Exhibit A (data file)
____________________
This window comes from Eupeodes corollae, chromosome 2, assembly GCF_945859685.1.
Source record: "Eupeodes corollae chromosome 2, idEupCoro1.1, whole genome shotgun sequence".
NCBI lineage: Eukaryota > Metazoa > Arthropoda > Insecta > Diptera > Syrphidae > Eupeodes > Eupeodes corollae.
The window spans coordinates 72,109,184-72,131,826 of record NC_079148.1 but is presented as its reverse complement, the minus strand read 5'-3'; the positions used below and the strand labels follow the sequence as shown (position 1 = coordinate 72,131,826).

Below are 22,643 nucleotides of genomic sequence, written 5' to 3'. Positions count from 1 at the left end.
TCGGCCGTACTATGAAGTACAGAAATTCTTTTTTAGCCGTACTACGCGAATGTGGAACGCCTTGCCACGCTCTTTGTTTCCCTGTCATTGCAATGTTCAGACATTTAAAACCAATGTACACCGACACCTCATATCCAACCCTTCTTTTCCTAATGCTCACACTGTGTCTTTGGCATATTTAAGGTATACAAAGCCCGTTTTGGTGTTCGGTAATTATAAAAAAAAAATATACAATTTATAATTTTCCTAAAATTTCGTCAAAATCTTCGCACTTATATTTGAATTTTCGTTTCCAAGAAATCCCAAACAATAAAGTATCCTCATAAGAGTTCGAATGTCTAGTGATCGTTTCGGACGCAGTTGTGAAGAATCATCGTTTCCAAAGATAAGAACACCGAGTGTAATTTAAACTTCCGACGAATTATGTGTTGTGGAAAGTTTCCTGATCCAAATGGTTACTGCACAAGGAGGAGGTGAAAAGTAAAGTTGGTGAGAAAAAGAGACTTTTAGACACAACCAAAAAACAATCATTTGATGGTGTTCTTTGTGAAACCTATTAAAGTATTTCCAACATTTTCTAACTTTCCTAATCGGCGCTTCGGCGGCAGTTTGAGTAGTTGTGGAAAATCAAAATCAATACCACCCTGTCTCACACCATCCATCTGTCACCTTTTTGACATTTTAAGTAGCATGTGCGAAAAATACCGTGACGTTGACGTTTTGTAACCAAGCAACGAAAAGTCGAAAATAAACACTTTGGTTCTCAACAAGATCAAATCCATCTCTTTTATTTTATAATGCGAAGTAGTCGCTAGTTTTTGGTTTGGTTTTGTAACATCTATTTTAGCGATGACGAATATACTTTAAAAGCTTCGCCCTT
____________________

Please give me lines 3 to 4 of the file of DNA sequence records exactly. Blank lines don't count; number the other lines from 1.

NCBI lineage: Eukaryota > Metazoa > Arthropoda > Insecta > Diptera > Syrphidae > Eupeodes > Eupeodes corollae.
The window spans coordinates 72,109,184-72,131,826 of record NC_079148.1 but is presented as its reverse complement, the minus strand read 5'-3'; the positions used below and the strand labels follow the sequence as shown (position 1 = coordinate 72,131,826).